Individually and collectively we need a time of healing, physically, emotionally, and spiritually. 2020, the Year of the Metal Rat, has been a year like no other. The multiple upheavals and uncertainties have taken a large toll on us. We need a time for grieving all that we have lost and continue to lose. Not only the hundreds of thousands of Americans who have already died of COVID-19, but also the mounting job losses, increases in domestic violence, gun-related violence, and social isolation, especially for our elderly and other high-risk people. As we enter the darkest days of the year here in the Northern Hemisphere, alongside a second wave of COVID-19 infections and deaths, we need ways of staying hopeful, strong, resilient, and resistant.

What we are experiencing is not simple grief. It is complicated grief. As the Mayo Clinic writers put it, “Complicated grief is like being in an ongoing, heightened state of mourning that keeps you from healing.” Risk factors for complicated grief include social isolation, past history of depression and PTSD, adverse childhood experiences, and other stressors like financial hardships. Medical treatment for complicated grief includes, not surprisingly, grief counseling and cognitive-behavioral counseling. But other treatment interventions known to build resilience and lessen the negative effects of complicated grief are arts-based therapies, narrative storytelling, and other meaning-making activities.

The feminist environmental health and justice writer Terry Tempest Williams, said recently in an interview with Pam Houston, referring to both the very real effects from climate collapse (fires in the West and unrelenting hurricanes in the South) and the pandemic, “We haven’t grieved for it, for the people lost, and if you don’t think that won’t come back at us sideways (well, you’re wrong).”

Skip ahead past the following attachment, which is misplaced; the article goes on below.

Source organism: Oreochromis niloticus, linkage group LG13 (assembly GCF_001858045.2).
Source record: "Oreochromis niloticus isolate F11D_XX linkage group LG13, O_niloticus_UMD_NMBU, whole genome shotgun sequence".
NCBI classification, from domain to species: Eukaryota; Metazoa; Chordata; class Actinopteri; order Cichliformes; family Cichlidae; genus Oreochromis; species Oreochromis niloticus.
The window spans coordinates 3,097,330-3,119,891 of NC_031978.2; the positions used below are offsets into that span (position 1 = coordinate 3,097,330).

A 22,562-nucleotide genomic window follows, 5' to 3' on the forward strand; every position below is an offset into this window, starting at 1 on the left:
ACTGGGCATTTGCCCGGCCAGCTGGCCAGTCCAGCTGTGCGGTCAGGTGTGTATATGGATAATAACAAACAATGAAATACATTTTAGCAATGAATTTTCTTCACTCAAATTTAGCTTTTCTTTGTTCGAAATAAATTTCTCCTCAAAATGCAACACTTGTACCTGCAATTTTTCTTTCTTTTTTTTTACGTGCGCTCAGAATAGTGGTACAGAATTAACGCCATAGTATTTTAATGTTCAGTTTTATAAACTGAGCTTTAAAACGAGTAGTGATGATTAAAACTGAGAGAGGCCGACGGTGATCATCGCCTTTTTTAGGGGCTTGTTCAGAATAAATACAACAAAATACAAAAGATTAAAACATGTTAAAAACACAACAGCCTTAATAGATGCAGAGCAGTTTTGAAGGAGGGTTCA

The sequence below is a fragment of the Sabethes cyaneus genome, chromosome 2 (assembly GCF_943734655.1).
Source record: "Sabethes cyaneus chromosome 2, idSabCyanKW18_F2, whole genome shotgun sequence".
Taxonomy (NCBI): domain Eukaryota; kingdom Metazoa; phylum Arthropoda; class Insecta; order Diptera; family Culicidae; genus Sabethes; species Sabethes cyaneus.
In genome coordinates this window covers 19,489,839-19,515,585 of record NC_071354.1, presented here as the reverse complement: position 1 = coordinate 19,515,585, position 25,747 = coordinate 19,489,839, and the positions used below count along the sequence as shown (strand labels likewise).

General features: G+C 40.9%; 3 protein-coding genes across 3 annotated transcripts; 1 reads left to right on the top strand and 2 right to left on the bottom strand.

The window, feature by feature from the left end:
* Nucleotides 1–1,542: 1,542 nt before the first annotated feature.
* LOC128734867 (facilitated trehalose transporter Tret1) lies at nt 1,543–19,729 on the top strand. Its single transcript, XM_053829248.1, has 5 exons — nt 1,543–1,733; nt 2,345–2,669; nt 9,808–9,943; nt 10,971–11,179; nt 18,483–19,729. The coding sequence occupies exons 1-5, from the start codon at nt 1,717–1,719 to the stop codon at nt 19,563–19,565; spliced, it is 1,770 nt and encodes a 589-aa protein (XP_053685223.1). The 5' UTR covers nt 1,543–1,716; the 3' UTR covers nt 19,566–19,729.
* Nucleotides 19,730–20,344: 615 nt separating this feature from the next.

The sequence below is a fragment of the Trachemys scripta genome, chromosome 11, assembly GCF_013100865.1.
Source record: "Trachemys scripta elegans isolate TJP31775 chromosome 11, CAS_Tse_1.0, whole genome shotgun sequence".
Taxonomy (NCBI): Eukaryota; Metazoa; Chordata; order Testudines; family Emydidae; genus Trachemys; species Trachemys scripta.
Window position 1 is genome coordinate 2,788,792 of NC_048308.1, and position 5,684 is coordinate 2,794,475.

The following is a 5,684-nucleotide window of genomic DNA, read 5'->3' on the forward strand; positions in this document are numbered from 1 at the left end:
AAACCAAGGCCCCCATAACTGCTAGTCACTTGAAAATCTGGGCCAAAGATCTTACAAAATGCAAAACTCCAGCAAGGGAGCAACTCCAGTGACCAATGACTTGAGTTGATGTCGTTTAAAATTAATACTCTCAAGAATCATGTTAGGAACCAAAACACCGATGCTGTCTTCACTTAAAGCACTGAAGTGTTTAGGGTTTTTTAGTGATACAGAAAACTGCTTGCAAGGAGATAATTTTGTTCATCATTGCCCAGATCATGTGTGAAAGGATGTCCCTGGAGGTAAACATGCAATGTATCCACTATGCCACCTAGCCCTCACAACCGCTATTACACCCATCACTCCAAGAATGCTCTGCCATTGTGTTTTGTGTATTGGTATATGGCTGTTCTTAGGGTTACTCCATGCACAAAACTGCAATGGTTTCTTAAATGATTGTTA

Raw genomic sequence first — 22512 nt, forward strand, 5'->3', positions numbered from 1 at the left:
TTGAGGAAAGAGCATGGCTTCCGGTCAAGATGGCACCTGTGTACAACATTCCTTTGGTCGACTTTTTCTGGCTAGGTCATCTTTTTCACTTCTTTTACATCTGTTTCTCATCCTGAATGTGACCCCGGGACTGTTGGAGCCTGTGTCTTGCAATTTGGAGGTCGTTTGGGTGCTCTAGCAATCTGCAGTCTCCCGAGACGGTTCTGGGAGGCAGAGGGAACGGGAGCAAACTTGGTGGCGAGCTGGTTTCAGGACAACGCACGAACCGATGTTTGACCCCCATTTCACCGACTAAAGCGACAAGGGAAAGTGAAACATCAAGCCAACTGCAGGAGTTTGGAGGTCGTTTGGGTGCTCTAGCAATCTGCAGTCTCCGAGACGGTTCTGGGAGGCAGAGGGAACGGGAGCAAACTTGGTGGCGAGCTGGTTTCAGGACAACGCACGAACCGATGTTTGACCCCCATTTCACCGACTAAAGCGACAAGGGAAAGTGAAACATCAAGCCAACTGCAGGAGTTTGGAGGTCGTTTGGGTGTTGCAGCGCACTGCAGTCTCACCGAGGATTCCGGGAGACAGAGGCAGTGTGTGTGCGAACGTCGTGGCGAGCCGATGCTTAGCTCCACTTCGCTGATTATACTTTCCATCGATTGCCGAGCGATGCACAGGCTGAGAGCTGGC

Key references/sources:

Martha Kent , Mary C. Davies, “Resilience Training for Action and Agency to Stress and Trauma: Becoming the Hero of Your Own Life,” in The Resilience Handbook, eds. Kent, Davies, and Reich, (Routledge, 2013), 227-44.

Josephine Ensign, Soul Stories: Voices from the Margins, (University of California Medical Humanities Press, 2018).

Nursing and Advocacy and Voting

Thank you University of Washington Continuing Nursing Education for the opportunity to share my ZOOM videotaped thoughts on all things nursing advocacy, activism, civic engagement and voting. And I meant what I said towards the end of my remarks: my nursing students give me great hope for our collective future. Most of them already understand the importance of this, are doing this work, and are keen to hone their advocacy, activism, and civic engagement skills. I’d also add here that we need to stand up against voter suppression and intimidation.

Stay strong and vote!

Past Presidents of the ANA Endorse Biden-Harris

Note: The following is a letter from eight past presidents of the American Nurses Association in support and endorsement of Biden-Harris in the 2020 election. It was shared with me today by past ANA president, Virginia Trotter Betts who asked that I share it widely. Nurses, nursing students, and everyone whose lives have been/are/will be impacted by a nurse need to read this. And vote for Biden-Harris in the November election.

Open Letter from American Nurses Association Past Presidents as signed below